"If ye love wealth better than liberty, the tranquility of servitude better than the animating contest of freedom, go home from us in peace. We ask not your counsels or your arms. Crouch down and lick the hands which feed you. May your chains set lightly upon you, and may posterity forget that you were our countrymen."

Tuesday, 17 August 2010

The First Of Many

Edward Meakins' story will be repeated up and down  the land but 'congratulations' to heartless Barnet Council for being the first to show us how the government's new rules on council housing will be applied.
An 83-year-old pensioner who has lived in the same council house for 74 years is being evicted after the death of his sister left him living alone.A Barnet Council spokesman said: 'We sympathise with Mr Meakins’ position, and we appreciate that the prospect of leaving the family home after so many years must be very difficult for him.
'However, Mr Meakins is living in a three-bedroom council house, which are in very short supply in Barnet.
'We have to balance our sympathy for his position against the needs of the large number of people on the borough’s housing register who are desperate for a good quality family home.
'We will continue to offer Mr Meakins all the support we can in finding suitable alternative accommodation.'
Cold comfort.

16 comments:

  1. Blogged on this myself this afternoon.

    It beggards belief that this is supported by anyone at all... but it is.

    IDS said that councils should let people moving into the area to take up work get to the top of the housing list, but as most of the available housing is pig sty quality, they will be glad to have this poor old man's place.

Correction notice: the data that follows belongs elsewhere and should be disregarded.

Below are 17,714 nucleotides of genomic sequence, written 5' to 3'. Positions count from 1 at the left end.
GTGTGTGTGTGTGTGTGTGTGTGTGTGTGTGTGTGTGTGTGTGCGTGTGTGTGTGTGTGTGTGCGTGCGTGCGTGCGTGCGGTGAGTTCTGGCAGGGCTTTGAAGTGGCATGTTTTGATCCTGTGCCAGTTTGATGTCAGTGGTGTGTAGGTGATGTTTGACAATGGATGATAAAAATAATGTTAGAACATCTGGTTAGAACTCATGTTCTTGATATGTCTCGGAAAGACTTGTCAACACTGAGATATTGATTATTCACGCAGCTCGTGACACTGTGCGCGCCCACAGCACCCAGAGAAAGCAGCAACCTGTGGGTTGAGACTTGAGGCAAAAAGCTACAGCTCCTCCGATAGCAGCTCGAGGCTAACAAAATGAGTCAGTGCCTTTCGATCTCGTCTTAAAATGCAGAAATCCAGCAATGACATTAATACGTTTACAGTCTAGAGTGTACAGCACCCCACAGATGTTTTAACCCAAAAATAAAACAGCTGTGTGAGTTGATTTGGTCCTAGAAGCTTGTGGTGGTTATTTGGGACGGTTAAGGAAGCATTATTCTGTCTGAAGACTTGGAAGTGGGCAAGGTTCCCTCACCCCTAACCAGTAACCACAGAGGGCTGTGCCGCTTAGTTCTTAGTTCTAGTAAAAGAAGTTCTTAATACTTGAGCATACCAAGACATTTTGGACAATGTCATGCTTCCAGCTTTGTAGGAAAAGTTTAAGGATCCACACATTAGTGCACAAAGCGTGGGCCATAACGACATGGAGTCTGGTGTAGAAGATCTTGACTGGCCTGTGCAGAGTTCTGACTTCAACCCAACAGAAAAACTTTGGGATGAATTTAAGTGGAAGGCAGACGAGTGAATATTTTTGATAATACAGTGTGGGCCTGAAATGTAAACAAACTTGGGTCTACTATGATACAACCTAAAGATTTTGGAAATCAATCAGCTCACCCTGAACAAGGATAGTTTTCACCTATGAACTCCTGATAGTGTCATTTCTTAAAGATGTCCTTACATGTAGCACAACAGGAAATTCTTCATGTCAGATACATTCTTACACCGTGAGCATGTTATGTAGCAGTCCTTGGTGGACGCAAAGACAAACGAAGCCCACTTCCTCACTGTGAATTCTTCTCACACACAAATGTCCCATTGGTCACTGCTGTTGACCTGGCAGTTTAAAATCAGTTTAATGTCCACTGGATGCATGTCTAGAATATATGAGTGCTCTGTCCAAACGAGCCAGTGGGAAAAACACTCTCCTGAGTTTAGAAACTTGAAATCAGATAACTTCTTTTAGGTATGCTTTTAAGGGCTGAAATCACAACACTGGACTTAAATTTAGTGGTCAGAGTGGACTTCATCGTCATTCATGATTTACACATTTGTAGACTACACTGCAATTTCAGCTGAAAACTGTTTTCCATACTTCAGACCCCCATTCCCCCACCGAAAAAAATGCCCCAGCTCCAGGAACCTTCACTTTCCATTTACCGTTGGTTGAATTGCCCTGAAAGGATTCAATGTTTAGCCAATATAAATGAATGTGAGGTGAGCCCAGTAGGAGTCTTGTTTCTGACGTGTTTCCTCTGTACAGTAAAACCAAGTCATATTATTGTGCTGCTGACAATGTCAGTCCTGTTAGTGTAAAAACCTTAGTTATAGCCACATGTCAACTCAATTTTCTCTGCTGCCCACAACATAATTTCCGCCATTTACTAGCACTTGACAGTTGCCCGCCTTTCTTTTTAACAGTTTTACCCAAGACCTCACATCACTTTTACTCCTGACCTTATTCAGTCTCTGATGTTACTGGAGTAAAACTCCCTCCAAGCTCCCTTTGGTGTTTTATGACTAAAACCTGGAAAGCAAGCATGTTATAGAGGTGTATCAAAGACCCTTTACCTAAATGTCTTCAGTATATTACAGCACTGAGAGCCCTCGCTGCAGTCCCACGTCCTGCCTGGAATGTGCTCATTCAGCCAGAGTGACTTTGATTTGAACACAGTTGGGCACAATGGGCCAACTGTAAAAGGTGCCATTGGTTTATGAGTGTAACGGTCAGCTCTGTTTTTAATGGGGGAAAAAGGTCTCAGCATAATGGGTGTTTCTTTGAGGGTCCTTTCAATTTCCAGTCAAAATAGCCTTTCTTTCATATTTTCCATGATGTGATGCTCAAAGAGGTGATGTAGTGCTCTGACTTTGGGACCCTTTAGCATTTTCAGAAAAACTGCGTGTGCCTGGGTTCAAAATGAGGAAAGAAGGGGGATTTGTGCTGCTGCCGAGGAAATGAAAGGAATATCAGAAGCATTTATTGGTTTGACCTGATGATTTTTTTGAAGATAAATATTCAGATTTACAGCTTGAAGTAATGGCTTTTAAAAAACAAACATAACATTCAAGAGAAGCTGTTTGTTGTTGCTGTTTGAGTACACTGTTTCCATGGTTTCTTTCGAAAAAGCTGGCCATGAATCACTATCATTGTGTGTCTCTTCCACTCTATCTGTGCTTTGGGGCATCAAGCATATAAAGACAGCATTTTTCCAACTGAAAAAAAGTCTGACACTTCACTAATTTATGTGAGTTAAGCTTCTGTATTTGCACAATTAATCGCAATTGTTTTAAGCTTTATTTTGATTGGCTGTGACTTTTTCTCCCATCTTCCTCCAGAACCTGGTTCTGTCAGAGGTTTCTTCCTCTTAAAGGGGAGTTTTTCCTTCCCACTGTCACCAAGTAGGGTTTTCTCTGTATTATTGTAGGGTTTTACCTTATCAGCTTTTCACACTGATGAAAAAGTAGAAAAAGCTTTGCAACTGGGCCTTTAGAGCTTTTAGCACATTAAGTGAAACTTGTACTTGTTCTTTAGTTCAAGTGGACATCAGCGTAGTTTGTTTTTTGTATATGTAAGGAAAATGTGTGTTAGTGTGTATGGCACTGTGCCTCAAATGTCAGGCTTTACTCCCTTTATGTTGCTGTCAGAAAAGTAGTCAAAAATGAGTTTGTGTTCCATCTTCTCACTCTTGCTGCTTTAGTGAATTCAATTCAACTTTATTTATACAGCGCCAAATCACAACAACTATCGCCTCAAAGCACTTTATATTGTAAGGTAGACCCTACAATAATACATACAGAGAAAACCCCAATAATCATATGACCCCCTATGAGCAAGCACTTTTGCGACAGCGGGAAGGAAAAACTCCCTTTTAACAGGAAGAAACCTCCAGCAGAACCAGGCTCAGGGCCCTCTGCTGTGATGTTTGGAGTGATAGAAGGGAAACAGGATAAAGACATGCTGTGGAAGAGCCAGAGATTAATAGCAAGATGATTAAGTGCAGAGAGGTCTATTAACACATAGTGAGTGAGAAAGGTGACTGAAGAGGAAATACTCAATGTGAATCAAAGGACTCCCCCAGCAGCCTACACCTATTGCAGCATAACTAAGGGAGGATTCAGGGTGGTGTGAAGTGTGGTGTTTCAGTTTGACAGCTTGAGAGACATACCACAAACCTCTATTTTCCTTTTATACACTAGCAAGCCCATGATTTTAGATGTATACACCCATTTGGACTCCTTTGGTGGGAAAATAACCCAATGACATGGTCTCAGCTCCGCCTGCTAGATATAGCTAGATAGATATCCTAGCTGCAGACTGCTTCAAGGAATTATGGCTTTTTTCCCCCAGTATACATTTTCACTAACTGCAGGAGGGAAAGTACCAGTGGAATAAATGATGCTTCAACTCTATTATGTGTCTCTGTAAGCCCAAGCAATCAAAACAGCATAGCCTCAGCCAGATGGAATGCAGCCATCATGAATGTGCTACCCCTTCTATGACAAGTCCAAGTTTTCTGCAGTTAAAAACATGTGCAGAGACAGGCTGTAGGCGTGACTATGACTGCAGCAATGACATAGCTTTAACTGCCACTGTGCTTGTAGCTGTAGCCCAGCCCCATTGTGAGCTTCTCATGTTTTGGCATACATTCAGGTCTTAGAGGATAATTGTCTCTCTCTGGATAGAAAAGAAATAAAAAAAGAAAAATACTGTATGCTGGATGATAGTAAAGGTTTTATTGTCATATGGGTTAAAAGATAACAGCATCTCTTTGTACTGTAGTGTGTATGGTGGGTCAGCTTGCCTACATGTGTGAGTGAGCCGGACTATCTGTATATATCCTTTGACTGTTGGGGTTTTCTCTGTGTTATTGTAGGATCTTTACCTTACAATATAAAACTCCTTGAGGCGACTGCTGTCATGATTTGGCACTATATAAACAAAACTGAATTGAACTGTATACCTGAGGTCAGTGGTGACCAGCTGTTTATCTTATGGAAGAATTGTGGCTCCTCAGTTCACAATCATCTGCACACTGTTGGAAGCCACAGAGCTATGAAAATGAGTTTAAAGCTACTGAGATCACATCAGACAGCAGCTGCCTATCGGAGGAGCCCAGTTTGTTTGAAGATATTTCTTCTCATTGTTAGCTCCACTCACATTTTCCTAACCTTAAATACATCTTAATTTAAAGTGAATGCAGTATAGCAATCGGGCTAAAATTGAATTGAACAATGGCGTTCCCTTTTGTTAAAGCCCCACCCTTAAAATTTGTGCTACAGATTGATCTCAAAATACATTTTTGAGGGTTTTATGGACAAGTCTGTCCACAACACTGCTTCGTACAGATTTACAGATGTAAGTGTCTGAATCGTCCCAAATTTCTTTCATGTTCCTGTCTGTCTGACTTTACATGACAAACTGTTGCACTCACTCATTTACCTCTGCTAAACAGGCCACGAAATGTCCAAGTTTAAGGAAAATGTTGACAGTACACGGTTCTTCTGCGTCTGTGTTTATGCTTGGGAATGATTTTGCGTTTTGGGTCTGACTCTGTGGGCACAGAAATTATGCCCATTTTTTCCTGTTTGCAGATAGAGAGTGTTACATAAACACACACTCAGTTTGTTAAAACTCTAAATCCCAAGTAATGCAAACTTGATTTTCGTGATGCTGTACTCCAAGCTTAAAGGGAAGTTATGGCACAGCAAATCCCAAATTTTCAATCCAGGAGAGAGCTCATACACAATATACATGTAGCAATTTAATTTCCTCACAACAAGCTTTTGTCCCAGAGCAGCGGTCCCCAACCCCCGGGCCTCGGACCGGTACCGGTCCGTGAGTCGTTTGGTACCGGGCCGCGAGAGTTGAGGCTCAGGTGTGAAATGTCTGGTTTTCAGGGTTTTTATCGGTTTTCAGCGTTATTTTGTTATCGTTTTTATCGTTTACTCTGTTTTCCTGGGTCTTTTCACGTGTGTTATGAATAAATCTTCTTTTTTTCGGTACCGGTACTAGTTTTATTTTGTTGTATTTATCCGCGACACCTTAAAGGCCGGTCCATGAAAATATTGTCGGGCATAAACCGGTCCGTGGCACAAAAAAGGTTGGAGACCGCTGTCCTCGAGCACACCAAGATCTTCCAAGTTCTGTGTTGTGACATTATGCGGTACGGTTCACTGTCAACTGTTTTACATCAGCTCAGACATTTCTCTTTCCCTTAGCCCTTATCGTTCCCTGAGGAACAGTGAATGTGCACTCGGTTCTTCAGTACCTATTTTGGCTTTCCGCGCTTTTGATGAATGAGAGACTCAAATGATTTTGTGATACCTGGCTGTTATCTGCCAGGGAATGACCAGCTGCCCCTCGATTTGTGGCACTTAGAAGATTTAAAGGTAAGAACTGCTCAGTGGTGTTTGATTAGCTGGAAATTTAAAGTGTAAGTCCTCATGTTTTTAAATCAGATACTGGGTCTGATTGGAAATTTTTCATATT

I wonder how long he'll last if they get away with it.

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  2. If I was him at that age I would douse the house in lots of petrol, turn the gas on and after a good long wait ,have a last drink and light up a ciggie!

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  3. There should be no council housing. People should pay the market rate, and an LVT should be insituted so people don't do the hugely economically destructive thing of having oversized house as a retirement asset rather than investing.

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  4. They state,thay need his home for the rising number of families needing it.Well we all no the sort of families needing it, fucking scum bags who have one intention in life and that is to do fuck all and live of us(the tax payer)

    The poor old boy probably hasn't got long left anyway.

    And if there wasn't all these "single" mothers working the system there would be loads of housing.

    A.C.O,i agree there shouldn't be any social housing, but there is.

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  5. GV all the cafe owners knew there was a flood of weans coming, but the council did not! How come the tea shop mafia are so well informed and the useless local government are not?

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  6. Thanks for your comments. There has to be room for compassion in these policies and enough flexibility to accommodate people like Mr Meakins - or else what's the point?

    There'll also always be a need for social housing for the genuinely needy. As Tris says in his own post, the faults in the system derive from the right to buy and the depleted housing stock. You try buying a house in London at x3 the average earnings.

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  7. Hi Incoming - yes good point - immigration has just piled more pressure on the housing stock and much else of the country's infrastructure.